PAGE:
Radio Frequency Ablation:
Prior to the Radio Frequency Ablation (RFA), your pain specialist will verify which nerves are causing your pain by conducting a Medial Branch Block. This procedure will allow your pain specialist to gauge the effectiveness of an RFA procedure before you receive it. Medial Branch Blocks can be inserted into the facet joints of the spine; your hip joint, sacroiliac joint, coccyx (tailbone), shoulder, elbow, hand, knee, ankle, and foot. If your Medial Branch Block test was successful, you will then proceed with an RFA procedure in the following weeks.
Radio Frequency Ablation (RFA) is a pain relief treatment that reduces pain by deactivating the nerves responsible for your pain. This treatment, though longer-lasting than a Medial Branch block will provide pain relief for only 6-12 months, as your nerves will regenerate. More than 70% of people who receive RFA treatment experience pain relief.
The RFA Process:
A thin needle or probe is then inserted into the desired area. The probe uses an electrical current with radio-frequency energy to generate heat. These waves ablate (burn) the nerves that are causing pain. With the help of an x-ray, the doctor will direct a thin hollow needle into the pain region. This enables your doctor to view the needle in real-time on the monitor. A numbing medication will be administered once the needle is in the correct position. Radiofrequency currents flow through the needle and deliver a small precise lesion about the size of a cotton swab tip. The goal of this process is to remove pain from injured areas. By doing so, this enables to you use that time to heal and regain muscle strength and function.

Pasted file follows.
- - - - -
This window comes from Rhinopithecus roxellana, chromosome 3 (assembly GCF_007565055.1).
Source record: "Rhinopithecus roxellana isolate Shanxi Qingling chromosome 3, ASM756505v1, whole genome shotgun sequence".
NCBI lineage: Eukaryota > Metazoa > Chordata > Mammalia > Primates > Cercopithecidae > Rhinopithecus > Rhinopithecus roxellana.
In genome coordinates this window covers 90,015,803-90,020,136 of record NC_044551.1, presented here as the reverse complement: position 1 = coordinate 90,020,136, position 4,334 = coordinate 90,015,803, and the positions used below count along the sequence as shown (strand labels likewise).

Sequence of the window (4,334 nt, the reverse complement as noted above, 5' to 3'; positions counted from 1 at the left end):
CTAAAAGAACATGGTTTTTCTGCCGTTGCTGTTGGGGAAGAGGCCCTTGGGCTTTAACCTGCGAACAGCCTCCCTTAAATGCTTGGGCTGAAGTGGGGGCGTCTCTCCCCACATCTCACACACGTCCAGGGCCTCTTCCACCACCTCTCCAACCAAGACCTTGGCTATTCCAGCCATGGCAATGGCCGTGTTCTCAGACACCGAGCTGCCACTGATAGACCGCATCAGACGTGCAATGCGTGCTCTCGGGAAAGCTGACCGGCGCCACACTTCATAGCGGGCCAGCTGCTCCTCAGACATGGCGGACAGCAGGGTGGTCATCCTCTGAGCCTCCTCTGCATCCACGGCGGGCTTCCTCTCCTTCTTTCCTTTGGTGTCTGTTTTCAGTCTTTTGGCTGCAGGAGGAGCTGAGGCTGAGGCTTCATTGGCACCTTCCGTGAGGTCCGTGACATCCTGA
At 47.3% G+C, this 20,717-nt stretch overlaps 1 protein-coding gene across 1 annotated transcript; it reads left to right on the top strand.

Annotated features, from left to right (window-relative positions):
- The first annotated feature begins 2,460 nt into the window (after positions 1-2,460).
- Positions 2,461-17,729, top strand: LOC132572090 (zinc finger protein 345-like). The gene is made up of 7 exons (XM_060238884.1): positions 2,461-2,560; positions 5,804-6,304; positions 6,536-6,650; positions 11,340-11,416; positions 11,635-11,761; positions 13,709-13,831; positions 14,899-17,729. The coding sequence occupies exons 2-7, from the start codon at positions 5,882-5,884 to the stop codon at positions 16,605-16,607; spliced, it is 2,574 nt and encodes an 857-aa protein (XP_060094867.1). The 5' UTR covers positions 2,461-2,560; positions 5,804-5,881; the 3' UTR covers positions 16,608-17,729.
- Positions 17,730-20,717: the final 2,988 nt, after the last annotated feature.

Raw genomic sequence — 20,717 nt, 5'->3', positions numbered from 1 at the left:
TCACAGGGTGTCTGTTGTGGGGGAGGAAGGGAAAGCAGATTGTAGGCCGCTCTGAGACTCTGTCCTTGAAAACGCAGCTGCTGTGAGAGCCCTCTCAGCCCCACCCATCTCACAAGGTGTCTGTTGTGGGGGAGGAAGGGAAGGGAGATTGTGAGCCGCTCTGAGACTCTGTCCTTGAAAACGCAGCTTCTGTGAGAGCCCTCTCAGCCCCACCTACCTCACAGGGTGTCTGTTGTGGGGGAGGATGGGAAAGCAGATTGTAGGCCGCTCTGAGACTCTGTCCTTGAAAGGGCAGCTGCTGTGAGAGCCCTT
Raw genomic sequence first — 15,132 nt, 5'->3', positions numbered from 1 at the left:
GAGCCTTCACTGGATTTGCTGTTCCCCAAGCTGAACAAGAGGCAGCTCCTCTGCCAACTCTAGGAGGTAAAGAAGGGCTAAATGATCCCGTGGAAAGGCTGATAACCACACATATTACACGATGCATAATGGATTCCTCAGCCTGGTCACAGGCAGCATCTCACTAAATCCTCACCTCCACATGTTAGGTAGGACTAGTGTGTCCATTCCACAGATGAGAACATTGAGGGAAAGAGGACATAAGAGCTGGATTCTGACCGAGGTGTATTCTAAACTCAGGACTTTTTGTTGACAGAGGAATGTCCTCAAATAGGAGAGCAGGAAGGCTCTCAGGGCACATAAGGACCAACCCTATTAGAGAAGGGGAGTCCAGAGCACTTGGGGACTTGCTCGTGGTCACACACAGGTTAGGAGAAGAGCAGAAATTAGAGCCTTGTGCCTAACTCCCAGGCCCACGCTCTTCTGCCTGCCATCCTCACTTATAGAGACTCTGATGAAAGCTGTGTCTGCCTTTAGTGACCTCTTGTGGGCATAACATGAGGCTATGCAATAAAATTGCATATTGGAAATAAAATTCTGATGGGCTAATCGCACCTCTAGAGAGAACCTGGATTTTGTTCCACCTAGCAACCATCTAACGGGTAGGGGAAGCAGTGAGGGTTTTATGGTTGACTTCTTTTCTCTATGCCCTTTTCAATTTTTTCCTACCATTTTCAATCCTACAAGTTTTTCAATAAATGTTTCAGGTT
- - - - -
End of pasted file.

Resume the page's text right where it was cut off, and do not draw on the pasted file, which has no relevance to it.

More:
RFA should NOT be performed on people who are pregnant, have infections, or have bleeding problems. Do not take blood thinner medications such as Aspirin or Excedrin. If you are taking any blood thinner prescriptions, make sure you talk with your doctor before discontinuing the use of these medications.
The human body has opioid receptors in the brain, spinal cord, heart, lungs, gastrointestinal, and reproductive tracts. These receptors exist because your body produces its own version of opioids, called endogenous opioids. Opioids produced by the body are harmless and give the body natural pain relief.
Manufactured opioids can come from opium, which is a derivative of the poppy plant, or from semi-synthetic alkaloids created in a laboratory. Common types of Opioids are Oxycodone, Fentanyl, Buprenorphine, Methadone, Oxymorphone, Hydrocodone, Codeine, Morphine, and Heroin. Opioids are often used for medicinal purposes because they contain chemicals that relax the body and relieve pain. Abusing opioids can lead to overdose, and may result in death. Opioids can aid in recovery, but taking them as directed can still pose a risk of addiction, as well as include harmful side effects. These side effects include hallucinations, anxiety, restlessness, drowsiness, confusion, nausea, constipation, and depression of the body’s respiratory system. Respiratory depression can result in coma, permanent brain damage or even death.
Long term use of opioids, even in the case of pain patients, impacts brain cell nerve function. These nerve cells adapt to the presence of opioids in the system, and when the brain perceives a lack of opioid stimulation, the patient can experience withdrawal symptoms. Withdrawal symptoms include muscle pain, excessive hunger, lethargy, loss of appetite, clammy skin, feeling cold, sweating, irritability, depression, paranoia, vomiting, nausea, mental confusion, racing thoughts, slowness in activity, feeling detached, insomnia, nightmares, seizures, pain sensitivity, slurred speech, trembling, and weakness.
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